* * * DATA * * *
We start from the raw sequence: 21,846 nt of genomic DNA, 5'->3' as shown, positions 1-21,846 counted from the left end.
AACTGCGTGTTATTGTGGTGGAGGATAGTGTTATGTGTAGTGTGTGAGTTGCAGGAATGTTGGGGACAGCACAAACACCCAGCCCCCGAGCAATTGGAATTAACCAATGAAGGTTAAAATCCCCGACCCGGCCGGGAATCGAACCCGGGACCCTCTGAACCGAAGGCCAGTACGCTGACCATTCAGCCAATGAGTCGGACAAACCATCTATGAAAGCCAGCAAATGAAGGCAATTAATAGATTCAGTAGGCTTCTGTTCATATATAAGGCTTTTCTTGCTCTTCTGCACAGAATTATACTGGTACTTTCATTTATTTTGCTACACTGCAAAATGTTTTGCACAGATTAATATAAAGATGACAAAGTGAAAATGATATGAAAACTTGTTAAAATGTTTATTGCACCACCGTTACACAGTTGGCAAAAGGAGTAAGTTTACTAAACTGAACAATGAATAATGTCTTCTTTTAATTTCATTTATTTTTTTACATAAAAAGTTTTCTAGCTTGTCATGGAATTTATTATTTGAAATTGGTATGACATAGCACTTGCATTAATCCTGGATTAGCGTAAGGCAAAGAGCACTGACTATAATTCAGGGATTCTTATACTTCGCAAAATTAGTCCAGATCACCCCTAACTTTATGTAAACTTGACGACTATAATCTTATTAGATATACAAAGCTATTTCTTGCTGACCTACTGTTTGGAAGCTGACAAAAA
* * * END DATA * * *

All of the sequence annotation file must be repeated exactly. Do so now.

We start from the raw sequence: 21,846 nt of genomic DNA, 5'->3' as shown, positions 1-21,846 counted from the left end.
AACTGCGTGTTATTGTGGTGGAGGATAGTGTTATGTGTAGTGTGTGAGTTGCAGGAATGTTGGGGACAGCACAAACACCCAGCCCCCGAGCAATTGGAATTAACCAATGAAGGTTAAAATCCCCGACCCGGCCGGGAATCGAACCCGGGACCCTCTGAACCGAAGGCCAGTACGCTGACCATTCAGCCAATGAGTCGGACAAACCATCTATGAAAGCCAGCAAATGAAGGCAATTAATAGATTCAGTAGGCTTCTGTTCATATATAAGGCTTTTCTTGCTCTTCTGCACAGAATTATACTGGTACTTTCATTTATTTTGCTACACTGCAAAATGTTTTGCACAGATTAATATAAAGATGACAAAGTGAAAATGATATGAAAACTTGTTAAAATGTTTATTGCACCACCGTTACACAGTTGGCAAAAGGAGTAAGTTTACTAAACTGAACAATGAATAATGTCTTCTTTTAATTTCATTTATTTTTTTACATAAAAAGTTTTCTAGCTTGTCATGGAATTTATTATTTGAAATTGGTATGACATAGCACTTGCATTAATCCTGGATTAGCGTAAGGCAAAGAGCACTGACTATAATTCAGGGATTCTTATACTTCGCAAAATTAGTCCAGATCACCCCTAACTTTATGTAAACTTGACGACTATAATCTTATTAGATATACAAAGCTATTTCTTGCTGACCTACTGTTTGGAAGCTGACAAAAA